How do you take a an ordinary design for a bridge and make it special?
Put a dragon on it, of course!
Da Nang has two new symbols for the city, both completed in the last five years: the Lady Buddha and The Dragon Bridge.
Da Nang is a city divided by the Han River which flows into the natural harbor. Transportation to and from each side of the river has become increasingly important as the city continues to grow. The boats of yesteryear, transporting goods and vehicles from one side to the other are all but gone. Bridges, I say, Bridges are the future!
Today there are eight bridges that span the Han. The furthest downriver, the Cau Thuan Phuoc was opened for business (July 19, 2009) on the same day as construction of the Dragon Bridge began.
In less than four years, the Dragon Bridge (“Cau Rong” in Vietnamese) was open to traffic. (note that this kind of project would probably take five times as long in the States or most parts of Europe. Didn’t the last runway at Atlanta Airport take almost 20 years to build??)
From a mythological standpoint, there is a dragon that lives under all of Asia. The hart of that Dragon is located under this part of Vietnam. It only makes sense that this bridge would have a Dragon on it.
And guess what….? It spits fire. Just like a real(?) dragon.
Every Saturday and Sunday night at 9pm, the Dragon comes to life. He spits fire. He spits water.
But don’t be scared, this dragon has love in his eyes.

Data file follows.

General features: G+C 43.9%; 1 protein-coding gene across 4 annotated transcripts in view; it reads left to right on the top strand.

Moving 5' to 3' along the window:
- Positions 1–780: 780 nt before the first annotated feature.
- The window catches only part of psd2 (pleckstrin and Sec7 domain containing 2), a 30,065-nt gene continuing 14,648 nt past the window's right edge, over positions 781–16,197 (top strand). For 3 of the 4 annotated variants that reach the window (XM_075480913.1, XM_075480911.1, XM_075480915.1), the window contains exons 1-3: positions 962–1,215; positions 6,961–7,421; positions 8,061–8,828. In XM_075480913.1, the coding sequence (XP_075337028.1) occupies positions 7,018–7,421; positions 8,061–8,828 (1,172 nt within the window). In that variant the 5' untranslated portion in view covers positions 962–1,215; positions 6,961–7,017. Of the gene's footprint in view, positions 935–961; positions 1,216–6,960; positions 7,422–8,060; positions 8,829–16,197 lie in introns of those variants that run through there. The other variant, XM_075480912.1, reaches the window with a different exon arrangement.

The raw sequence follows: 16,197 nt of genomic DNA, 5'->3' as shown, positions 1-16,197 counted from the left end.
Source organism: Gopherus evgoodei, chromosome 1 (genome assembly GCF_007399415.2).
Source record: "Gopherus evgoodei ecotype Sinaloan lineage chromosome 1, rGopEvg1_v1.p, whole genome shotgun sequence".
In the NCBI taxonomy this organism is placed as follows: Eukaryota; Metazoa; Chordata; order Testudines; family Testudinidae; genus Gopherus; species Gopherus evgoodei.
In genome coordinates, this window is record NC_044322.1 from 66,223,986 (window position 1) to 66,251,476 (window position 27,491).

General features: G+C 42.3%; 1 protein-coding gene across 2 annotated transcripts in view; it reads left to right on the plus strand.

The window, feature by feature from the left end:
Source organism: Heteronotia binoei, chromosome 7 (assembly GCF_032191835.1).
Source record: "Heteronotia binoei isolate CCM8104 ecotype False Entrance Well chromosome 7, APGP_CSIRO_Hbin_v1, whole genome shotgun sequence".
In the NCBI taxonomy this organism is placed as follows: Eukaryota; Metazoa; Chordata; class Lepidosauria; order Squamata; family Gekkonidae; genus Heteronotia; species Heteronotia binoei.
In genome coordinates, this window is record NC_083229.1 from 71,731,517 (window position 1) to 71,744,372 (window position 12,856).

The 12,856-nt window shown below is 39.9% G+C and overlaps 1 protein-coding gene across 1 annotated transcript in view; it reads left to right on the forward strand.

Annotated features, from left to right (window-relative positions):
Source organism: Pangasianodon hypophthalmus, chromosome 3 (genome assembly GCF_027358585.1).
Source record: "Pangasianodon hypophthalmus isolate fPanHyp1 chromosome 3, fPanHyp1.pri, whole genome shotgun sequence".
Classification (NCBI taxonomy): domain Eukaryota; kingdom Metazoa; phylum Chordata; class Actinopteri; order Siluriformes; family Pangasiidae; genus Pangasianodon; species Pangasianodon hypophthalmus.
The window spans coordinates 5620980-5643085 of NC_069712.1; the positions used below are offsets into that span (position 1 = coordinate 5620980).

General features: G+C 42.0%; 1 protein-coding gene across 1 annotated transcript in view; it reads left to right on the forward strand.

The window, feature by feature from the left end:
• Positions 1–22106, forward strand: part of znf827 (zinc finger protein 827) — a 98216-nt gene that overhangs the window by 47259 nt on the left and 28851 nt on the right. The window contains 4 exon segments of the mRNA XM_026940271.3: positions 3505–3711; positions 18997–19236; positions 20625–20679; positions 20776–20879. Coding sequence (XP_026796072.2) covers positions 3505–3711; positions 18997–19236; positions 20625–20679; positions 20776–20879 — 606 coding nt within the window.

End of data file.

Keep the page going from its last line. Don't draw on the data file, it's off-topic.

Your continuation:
A stroke of Brilliance
Regardless of what you think of the bridge and it’s design, it’s utility extends beyond transportation needs.
City planners and Architects take note: this bridge is a win for the city. Every Saturday and Sunday, thousands of people come out. They line the bridge, they line the riverfronts on both sides, they fill cafes, restaurants, and buy from the street vendors that come to serve the swelling crowd. People are out of their homes, they are being social, getting exercise, spending money, and supporting local businesses.
Did the city need a bridge there anyway? Yes. But did they have to incur the extra expense for design and construction and ongoing expenses (for the fire and water show)? No.
But the decision to build the Dragon Bridge has given the city a new identity and supported commerce. How many bridges can say that? (and when you start naming them, e.g. Golden Gate Bridge, remember every one you list is a big tourist draw, symbol of it’s city, and beloved icon – I rest my case!)